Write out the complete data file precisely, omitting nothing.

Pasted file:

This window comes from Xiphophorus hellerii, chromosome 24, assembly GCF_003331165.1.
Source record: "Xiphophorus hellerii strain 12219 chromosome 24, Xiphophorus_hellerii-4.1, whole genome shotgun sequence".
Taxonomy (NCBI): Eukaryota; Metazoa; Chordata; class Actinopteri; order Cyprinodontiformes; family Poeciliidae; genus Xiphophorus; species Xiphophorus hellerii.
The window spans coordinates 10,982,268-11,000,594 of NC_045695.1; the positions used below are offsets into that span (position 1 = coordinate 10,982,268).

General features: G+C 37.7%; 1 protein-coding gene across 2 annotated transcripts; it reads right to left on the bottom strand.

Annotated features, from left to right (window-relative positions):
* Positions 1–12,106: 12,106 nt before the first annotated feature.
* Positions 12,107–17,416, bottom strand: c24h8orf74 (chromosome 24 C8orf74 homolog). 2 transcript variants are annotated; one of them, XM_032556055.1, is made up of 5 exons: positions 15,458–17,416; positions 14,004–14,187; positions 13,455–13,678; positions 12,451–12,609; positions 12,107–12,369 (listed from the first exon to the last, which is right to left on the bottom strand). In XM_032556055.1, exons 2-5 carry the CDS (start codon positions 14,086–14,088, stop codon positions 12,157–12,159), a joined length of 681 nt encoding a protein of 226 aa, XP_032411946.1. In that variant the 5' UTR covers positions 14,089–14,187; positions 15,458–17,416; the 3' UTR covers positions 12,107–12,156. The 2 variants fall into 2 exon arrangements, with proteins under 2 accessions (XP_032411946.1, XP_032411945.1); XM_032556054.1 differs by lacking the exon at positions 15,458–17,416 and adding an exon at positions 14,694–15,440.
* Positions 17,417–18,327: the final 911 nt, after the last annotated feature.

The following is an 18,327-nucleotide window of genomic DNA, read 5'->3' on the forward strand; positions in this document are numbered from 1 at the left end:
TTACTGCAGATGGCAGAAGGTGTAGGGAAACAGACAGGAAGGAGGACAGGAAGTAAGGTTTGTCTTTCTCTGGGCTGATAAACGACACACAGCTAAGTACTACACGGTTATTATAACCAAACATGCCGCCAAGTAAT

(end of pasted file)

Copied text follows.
This window comes from Xiphophorus hellerii, chromosome 24, assembly GCF_003331165.1.
Source record: "Xiphophorus hellerii strain 12219 chromosome 24, Xiphophorus_hellerii-4.1, whole genome shotgun sequence".
Taxonomy (NCBI): Eukaryota; Metazoa; Chordata; class Actinopteri; order Cyprinodontiformes; family Poeciliidae; genus Xiphophorus; species Xiphophorus hellerii.
The window spans coordinates 10,982,268-11,000,594 of NC_045695.1; the positions used below are offsets into that span (position 1 = coordinate 10,982,268).

General features: G+C 37.7%; 1 protein-coding gene across 2 annotated transcripts; it reads right to left on the bottom strand.

Annotated features, from left to right (window-relative positions):
* Positions 1–12,106: 12,106 nt before the first annotated feature.
* Positions 12,107–17,416, bottom strand: c24h8orf74 (chromosome 24 C8orf74 homolog). 2 transcript variants are annotated; one of them, XM_032556055.1, is made up of 5 exons: positions 15,458–17,416; positions 14,004–14,187; positions 13,455–13,678; positions 12,451–12,609; positions 12,107–12,369 (listed from the first exon to the last, which is right to left on the bottom strand). In XM_032556055.1, exons 2-5 carry the CDS (start codon positions 14,086–14,088, stop codon positions 12,157–12,159), a joined length of 681 nt encoding a protein of 226 aa, XP_032411946.1. In that variant the 5' UTR covers positions 14,089–14,187; positions 15,458–17,416; the 3' UTR covers positions 12,107–12,156. The 2 variants fall into 2 exon arrangements, with proteins under 2 accessions (XP_032411946.1, XP_032411945.1); XM_032556054.1 differs by lacking the exon at positions 15,458–17,416 and adding an exon at positions 14,694–15,440.
* Positions 17,417–18,327: the final 911 nt, after the last annotated feature.

The following is an 18,327-nucleotide window of genomic DNA, read 5'->3' on the forward strand; positions in this document are numbered from 1 at the left end:
TTACTGCAGATGGCAGAAGGTGTAGGGAAACAGACAGGAAGGAGGACAGGAAGTAAGGTTTGTCTTTCTCTGGGCTGATAAACGACACACAGCTAAGTACTACACGGTTATTATAACCAAACATGCCGCCAAGTAAT